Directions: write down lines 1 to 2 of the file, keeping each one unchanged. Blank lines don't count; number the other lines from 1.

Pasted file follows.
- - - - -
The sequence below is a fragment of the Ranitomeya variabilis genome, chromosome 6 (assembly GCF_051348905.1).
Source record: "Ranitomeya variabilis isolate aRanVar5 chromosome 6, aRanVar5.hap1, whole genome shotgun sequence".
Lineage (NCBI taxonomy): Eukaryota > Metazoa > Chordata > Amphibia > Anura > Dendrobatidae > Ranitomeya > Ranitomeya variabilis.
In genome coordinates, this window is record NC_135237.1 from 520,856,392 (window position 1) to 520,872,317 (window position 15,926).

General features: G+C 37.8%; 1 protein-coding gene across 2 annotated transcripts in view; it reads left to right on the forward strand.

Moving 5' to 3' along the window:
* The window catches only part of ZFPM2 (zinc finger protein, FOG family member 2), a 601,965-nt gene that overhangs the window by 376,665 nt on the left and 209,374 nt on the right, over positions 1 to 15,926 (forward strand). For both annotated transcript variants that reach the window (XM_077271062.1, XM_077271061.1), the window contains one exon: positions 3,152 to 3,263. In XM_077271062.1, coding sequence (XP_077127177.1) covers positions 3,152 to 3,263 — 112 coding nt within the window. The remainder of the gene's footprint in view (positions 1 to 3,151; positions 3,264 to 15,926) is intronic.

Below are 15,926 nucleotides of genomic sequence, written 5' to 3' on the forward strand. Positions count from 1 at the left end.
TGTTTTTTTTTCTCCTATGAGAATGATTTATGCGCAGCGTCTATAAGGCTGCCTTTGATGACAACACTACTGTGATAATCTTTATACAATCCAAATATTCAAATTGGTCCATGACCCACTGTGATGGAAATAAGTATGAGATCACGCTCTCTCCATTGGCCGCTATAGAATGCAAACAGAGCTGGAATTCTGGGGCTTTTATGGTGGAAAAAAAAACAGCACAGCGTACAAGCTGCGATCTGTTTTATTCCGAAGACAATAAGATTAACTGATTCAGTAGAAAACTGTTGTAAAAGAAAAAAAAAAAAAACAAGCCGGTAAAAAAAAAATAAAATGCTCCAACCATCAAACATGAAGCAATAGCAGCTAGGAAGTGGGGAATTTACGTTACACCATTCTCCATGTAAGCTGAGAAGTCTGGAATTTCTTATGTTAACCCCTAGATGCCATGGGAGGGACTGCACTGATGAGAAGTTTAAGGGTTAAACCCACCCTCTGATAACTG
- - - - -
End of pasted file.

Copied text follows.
The sequence below is a fragment of the Ranitomeya variabilis genome, chromosome 6 (assembly GCF_051348905.1).
Source record: "Ranitomeya variabilis isolate aRanVar5 chromosome 6, aRanVar5.hap1, whole genome shotgun sequence".